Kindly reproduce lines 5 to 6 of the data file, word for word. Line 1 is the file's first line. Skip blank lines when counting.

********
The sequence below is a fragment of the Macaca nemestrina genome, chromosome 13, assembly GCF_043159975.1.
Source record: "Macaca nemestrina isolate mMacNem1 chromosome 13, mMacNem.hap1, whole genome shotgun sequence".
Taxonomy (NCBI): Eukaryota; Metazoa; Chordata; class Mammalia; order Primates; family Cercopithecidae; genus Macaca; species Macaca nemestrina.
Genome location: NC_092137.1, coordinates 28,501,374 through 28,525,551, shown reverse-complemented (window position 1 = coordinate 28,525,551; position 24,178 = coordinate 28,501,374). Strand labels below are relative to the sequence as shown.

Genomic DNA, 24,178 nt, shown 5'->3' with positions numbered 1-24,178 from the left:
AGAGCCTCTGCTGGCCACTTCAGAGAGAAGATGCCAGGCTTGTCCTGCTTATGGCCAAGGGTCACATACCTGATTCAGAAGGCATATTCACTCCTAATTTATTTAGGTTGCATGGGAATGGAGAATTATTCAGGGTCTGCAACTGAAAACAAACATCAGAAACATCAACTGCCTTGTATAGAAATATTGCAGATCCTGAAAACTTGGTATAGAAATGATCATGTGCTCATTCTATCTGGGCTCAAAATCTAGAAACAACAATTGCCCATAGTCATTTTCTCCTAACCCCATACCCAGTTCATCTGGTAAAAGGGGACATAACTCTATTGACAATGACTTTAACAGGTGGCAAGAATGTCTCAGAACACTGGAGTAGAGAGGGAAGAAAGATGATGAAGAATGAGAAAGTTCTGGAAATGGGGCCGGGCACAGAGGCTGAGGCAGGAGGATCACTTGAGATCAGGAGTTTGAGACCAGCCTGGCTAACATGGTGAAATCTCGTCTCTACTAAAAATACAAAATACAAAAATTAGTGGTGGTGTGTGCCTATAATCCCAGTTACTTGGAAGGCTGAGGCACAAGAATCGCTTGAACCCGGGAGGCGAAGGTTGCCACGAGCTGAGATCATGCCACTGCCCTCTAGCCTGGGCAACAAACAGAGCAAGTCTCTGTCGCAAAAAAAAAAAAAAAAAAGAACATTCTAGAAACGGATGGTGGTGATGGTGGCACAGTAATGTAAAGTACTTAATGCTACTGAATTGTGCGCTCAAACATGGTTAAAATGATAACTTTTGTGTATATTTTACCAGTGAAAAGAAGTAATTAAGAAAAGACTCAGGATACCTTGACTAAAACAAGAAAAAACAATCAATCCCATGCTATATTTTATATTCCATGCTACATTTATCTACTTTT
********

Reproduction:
Genomic DNA, 24,178 nt, shown 5'->3' with positions numbered 1-24,178 from the left:
AGAGCCTCTGCTGGCCACTTCAGAGAGAAGATGCCAGGCTTGTCCTGCTTATGGCCAAGGGTCACATACCTGATTCAGAAGGCATATTCACTCCTAATTTATTTAGGTTGCATGGGAATGGAGAATTATTCAGGGTCTGCAACTGAAAACAAACATCAGAAACATCAACTGCCTTGTATAGAAATATTGCAGATCCTGAAAACTTGGTATAGAAATGATCATGTGCTCATTCTATCTGGGCTCAAAATCTAGAAACAACAATTGCCCATAGTCATTTTCTCCTAACCCCATACCCAGTTCATCTGGTAAAAGGGGACATAACTCTATTGACAATGACTTTAACAGGTGGCAAGAATGTCTCAGAACACTGGAGTAGAGAGGGAAGAAAGATGATGAAGAATGAGAAAGTTCTGGAAATGGGGCCGGGCACAGAGGCTGAGGCAGGAGGATCACTTGAGATCAGGAGTTTGAGACCAGCCTGGCTAACATGGTGAAATCTCGTCTCTACTAAAAATACAAAATACAAAAATTAGTGGTGGTGTGTGCCTATAATCCCAGTTACTTGGAAGGCTGAGGCACAAGAATCGCTTGAACCCGGGAGGCGAAGGTTGCCACGAGCTGAGATCATGCCACTGCCCTCTAGCCTGGGCAACAAACAGAGCAAGTCTCTGTCGCAAAAAAAAAAAAAAAAAAGAACATTCTAGAAACGGATGGTGGTGATGGTGGCACAGTAATGTAAAGTACTTAATGCTACTGAATTGTGCGCTCAAACATGGTTAAAATGATAACTTTTGTGTATATTTTACCAGTGAAAAGAAGTAATTAAGAAAAGACTCAGGATACCTTGACTAAAACAAGAAAAAACAATCAATCCCATGCTATATTTTATATTCCATGCTACATTTATCTACTTTT